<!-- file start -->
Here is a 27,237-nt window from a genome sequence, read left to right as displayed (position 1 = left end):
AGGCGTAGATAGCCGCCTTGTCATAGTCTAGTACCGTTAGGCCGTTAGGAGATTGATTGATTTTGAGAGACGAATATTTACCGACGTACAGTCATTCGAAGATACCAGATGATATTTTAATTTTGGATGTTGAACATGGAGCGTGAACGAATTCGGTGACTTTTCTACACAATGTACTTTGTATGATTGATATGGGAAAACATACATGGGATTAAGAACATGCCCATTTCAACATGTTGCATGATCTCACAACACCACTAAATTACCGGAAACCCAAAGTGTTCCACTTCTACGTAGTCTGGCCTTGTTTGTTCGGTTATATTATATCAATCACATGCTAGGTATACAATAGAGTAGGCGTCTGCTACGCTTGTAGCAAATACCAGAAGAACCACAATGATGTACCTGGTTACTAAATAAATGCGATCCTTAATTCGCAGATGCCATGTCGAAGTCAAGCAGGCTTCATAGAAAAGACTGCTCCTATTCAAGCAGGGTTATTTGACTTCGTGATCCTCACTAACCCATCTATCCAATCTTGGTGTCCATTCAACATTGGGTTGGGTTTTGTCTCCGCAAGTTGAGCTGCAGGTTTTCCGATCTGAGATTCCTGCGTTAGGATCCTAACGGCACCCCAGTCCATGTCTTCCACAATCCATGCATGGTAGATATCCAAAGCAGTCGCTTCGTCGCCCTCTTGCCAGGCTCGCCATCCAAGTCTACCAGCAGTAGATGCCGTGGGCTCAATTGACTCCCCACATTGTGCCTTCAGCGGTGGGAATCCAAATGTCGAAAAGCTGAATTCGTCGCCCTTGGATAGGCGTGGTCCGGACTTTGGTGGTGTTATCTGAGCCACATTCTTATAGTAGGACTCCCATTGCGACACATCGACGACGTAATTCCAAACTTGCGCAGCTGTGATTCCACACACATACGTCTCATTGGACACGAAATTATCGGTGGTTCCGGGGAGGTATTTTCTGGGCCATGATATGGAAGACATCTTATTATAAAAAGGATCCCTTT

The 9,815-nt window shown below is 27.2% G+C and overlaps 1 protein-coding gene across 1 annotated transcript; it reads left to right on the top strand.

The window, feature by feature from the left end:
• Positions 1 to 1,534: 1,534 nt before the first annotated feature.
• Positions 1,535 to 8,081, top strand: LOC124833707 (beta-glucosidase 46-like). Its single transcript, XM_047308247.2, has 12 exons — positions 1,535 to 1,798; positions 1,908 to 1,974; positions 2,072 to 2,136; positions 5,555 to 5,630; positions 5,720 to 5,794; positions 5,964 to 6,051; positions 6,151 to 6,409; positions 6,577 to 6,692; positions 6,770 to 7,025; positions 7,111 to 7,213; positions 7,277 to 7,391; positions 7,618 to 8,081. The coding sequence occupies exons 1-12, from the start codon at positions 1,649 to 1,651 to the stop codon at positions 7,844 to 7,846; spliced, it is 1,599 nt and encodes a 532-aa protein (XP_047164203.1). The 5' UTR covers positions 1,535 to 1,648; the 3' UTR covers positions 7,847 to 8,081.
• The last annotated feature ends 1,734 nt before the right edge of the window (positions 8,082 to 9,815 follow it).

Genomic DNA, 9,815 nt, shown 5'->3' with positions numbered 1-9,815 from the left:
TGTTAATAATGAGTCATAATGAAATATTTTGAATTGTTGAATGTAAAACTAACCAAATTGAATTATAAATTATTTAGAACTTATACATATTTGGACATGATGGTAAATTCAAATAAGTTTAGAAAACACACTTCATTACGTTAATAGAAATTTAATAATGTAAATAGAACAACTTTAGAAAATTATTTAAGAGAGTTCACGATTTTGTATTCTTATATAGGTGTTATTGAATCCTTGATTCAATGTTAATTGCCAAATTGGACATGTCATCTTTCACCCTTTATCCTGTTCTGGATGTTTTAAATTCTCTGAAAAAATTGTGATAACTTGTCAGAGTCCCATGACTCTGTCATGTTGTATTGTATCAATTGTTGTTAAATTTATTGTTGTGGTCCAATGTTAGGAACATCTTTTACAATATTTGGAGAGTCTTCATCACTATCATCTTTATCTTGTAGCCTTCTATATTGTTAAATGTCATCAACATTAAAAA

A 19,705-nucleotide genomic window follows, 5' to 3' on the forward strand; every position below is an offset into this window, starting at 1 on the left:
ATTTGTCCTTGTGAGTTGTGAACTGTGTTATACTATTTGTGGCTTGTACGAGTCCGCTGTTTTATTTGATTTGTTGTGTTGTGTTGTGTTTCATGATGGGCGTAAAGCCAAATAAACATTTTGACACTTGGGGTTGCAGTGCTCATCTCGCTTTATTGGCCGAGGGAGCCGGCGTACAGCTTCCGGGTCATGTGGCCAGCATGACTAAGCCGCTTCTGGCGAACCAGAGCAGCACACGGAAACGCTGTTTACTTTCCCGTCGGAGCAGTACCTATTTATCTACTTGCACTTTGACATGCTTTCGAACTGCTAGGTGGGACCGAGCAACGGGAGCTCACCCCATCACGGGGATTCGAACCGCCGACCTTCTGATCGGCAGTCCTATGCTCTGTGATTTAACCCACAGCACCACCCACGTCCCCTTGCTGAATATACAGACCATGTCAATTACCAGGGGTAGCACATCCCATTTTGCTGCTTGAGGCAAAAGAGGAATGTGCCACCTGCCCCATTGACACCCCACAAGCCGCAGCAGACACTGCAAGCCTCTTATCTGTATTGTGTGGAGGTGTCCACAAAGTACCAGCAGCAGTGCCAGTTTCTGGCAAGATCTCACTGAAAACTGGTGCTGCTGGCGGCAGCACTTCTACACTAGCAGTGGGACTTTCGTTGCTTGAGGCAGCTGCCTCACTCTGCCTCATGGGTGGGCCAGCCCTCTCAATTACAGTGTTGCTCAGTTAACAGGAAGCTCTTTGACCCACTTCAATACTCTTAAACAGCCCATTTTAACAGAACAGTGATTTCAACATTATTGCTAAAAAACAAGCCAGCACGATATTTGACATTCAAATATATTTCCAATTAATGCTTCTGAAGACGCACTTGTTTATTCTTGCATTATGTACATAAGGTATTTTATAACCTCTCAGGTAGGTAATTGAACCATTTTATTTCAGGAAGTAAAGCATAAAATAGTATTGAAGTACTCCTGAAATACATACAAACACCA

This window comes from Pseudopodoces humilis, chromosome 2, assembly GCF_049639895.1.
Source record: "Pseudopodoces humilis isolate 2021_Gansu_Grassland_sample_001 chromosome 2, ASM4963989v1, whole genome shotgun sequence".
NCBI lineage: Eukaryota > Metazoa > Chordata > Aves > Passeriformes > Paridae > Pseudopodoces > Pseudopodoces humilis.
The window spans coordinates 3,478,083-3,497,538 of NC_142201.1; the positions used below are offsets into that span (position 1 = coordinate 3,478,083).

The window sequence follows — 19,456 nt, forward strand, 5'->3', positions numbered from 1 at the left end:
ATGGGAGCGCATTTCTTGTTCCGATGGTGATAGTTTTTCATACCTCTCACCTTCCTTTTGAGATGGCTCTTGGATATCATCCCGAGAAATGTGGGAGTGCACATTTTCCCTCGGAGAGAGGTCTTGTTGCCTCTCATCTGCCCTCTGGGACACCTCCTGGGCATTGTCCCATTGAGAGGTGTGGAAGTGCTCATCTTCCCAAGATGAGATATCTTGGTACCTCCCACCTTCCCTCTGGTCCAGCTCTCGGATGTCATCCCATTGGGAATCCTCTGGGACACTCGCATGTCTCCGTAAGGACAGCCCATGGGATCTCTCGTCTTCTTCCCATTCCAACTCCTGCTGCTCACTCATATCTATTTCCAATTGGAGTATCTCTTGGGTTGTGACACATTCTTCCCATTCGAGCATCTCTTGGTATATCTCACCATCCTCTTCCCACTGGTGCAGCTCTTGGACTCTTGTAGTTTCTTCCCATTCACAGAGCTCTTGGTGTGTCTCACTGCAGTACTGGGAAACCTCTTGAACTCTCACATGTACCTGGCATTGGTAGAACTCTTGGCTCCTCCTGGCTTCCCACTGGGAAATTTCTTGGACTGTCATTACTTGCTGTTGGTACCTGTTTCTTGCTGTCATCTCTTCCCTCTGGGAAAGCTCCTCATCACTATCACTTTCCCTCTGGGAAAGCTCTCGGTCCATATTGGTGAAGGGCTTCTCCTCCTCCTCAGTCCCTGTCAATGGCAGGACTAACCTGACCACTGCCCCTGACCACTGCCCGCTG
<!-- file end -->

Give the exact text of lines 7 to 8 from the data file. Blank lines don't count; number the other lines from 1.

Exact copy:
• The last annotated feature ends 1,734 nt before the right edge of the window (positions 8,082 to 9,815 follow it).

Genomic DNA, 9,815 nt, shown 5'->3' with positions numbered 1-9,815 from the left: